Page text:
Transfigured Night

On Saturday to the first Australia Ensemble concert for the year. It’s good to be back.

The program was:

Joaquín TURINA (1882-1949): Circulo Op.91 (1942)
Don BANKS (1923-1980): Prologue, Night Piece and Blues for Two (1968)
Luigi DALLAPICCOLA (1904-1975): Piccola musica notturna (1954)
Ravi SHANKAR (1920-2012): L’Aube Enchantée (The Enchanted Dawn) (1976)
[Interval]
Franz SCHUBERT (1797-1828): Notturno D897 in E flat Op.148 (c.1827)
Arnold SCHOENBERG (1874-1951): Verklärte Nacht Op.4 (Transfigured Night) (1899)

The Turina was effectively a short piano trio in three (titled) movements.  A few little quirks aside it could have been written in Paris in about 1900 rather than in Madrid in 1942.

I’d never heard of Turina.  The program notes said he was persecuted by the Republicans during the civil war.  I’m not saying that never  to anyone (far from it) but these days it is a rare distinction to be claimed on behalf of anyone.

The piece was quite unknown to me: a bit of internet burrowing suggests that it may have come to the Australia Ensemble via a performance given by Julian Smiles as one of Katherine Selby’s “friends” (as opposed to former members of the Macquarie Trio, who presumably are not) in 2013.  The first movement was particularly lush.

I would like to have got more out of the the Dallapicola than I did.  The Ravi Shankar struck me as verging on musical blackface: harp and flute pretending to be Indian instruments.  It was fun at first but perhaps it was my ignorance that led me to feel by the end that it was going on a bit, whatever admiration I had for the virtuosity of the players and particularly Geoffrey Collins.  Too many notes! I was beginning to think – and certainly there were a lot.  Still, I always enjoy a good dose of harp and despite early exposure to the Mozart Flute and Harp Concerto it must be said that flute and harp make a good combination.  The Banks was enjoyable without I think even professing to be profound.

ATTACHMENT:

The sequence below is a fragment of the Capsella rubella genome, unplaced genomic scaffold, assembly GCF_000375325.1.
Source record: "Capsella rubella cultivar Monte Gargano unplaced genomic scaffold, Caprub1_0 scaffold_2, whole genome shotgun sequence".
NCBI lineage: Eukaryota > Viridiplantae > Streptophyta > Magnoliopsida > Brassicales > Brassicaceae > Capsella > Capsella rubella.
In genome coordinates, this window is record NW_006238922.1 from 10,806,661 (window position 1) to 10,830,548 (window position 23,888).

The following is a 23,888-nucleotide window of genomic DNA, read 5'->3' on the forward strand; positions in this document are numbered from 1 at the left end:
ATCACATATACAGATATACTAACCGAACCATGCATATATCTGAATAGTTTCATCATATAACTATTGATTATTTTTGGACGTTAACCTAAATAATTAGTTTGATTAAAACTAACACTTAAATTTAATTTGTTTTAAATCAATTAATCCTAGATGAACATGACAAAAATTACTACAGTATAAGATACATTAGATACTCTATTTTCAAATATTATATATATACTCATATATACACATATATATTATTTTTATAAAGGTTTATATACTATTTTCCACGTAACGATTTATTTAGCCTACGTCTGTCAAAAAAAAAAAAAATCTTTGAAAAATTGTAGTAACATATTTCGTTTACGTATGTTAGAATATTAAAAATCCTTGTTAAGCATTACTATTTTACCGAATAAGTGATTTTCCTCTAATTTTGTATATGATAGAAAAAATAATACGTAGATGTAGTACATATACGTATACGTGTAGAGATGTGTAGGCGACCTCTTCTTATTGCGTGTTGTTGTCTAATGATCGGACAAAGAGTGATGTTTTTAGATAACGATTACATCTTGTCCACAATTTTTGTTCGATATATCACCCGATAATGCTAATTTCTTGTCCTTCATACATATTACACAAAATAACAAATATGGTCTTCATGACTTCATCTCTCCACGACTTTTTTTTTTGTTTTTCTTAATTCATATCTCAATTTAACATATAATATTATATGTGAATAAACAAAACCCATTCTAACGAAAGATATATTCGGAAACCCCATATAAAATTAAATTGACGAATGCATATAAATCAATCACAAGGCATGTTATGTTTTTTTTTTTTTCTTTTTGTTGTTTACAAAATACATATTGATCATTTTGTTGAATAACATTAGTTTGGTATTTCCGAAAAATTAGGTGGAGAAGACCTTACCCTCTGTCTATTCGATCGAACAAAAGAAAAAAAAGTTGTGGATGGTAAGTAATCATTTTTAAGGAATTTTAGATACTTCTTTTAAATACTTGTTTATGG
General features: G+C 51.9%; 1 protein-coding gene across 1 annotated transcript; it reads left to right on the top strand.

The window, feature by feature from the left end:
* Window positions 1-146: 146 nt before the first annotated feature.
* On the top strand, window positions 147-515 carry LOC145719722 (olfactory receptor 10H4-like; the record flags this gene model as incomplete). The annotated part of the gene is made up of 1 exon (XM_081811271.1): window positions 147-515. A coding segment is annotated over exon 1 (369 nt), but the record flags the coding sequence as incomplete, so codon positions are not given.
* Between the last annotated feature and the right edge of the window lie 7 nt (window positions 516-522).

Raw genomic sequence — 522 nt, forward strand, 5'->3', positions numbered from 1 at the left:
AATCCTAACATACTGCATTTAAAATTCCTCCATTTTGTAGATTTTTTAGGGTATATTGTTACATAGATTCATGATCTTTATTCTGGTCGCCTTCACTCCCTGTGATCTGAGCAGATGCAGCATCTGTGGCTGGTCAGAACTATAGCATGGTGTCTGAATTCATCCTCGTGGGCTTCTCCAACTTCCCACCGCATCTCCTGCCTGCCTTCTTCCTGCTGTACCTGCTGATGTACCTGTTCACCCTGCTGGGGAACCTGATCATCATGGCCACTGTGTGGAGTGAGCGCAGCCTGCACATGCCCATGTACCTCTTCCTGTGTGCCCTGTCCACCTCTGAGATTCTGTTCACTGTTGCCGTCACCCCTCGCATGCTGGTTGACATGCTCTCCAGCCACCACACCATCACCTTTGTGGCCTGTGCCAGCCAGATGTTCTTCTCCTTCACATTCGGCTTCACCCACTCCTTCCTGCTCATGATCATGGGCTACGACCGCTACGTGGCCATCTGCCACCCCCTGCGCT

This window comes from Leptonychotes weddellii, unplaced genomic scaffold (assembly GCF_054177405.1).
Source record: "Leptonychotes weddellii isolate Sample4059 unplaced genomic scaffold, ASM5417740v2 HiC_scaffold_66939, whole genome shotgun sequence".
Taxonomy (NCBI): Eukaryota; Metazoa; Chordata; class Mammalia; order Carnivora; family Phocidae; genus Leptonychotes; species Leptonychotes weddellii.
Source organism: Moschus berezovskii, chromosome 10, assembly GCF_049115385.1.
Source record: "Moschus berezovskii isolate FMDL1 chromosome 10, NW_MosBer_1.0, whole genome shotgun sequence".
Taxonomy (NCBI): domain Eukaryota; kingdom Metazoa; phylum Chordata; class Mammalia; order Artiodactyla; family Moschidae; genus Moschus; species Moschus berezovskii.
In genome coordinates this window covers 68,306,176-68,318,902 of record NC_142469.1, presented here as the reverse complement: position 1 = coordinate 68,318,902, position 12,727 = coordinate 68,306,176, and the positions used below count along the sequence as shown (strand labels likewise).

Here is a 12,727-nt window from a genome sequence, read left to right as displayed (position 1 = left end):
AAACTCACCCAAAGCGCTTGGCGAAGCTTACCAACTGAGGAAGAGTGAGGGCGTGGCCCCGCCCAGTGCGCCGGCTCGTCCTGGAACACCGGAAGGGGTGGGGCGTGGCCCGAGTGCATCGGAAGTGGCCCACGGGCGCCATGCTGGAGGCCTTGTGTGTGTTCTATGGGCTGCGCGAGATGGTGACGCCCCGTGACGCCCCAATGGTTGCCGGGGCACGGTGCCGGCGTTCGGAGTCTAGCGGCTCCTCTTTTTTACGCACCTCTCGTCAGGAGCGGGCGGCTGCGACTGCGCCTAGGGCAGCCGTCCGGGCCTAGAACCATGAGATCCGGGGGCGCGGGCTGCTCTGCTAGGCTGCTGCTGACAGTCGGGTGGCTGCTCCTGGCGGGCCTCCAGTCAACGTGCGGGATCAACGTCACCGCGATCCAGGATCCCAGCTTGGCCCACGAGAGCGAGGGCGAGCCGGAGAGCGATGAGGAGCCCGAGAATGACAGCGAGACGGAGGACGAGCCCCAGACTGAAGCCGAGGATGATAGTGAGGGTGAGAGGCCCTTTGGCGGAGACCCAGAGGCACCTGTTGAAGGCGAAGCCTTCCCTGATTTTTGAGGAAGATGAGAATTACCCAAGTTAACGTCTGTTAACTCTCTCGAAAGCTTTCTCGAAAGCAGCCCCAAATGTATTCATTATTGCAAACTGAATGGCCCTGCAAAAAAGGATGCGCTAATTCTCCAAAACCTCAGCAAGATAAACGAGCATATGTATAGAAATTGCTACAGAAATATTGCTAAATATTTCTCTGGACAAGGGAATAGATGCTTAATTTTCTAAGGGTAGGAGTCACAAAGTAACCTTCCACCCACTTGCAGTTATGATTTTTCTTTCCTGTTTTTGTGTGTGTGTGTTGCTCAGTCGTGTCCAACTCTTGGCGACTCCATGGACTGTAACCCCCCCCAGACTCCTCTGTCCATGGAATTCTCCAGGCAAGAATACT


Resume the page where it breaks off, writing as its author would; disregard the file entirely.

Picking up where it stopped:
Before the concert, P, my A-E-going companion, said that she was looking forward to hearing the Schubert Notturno as she hadn’t heard it before.  It is actually an orphan piano trio slow movement.  Once we had heard it she agreed that she probably had heard it: I was sure I had.  I enjoyed it.  How can one not enjoy a Schubert slow movement?  There is one slightly idiosyncratic passage when the strings break out rather unexpectedly into pizzicato to accompany the theme, sustained by the piano:

Schubert Notturno fragment

This still sounded odd when it returned.  I wonder if that moment has something to do with the movement’s failure to find parents.

The Schoenberg, after which the concert and this year’s series were named, was the undeniable highlight.  The core quartet was joined by Umberto Clerici and Justin Williams from the SSO.  We don’t get to hear string sextets that often but when we do  I am struck at how rich yet intimate they can be.

It’s hard to avoid clichés like “absorbing” and “compelling” so what the hell, I haven’t avoided them. I loved the bit which corresponds to when in the eponymous poem the man tells the woman who has just told him she bears another’s child that his love for her is unassailed, even deepened.  Julian Smiles came in with a big bright sound that blazed out transfiguration. The final section with its night twitters, was spellbinding.  I doubt if the orchestral version could ever match this.

 

 

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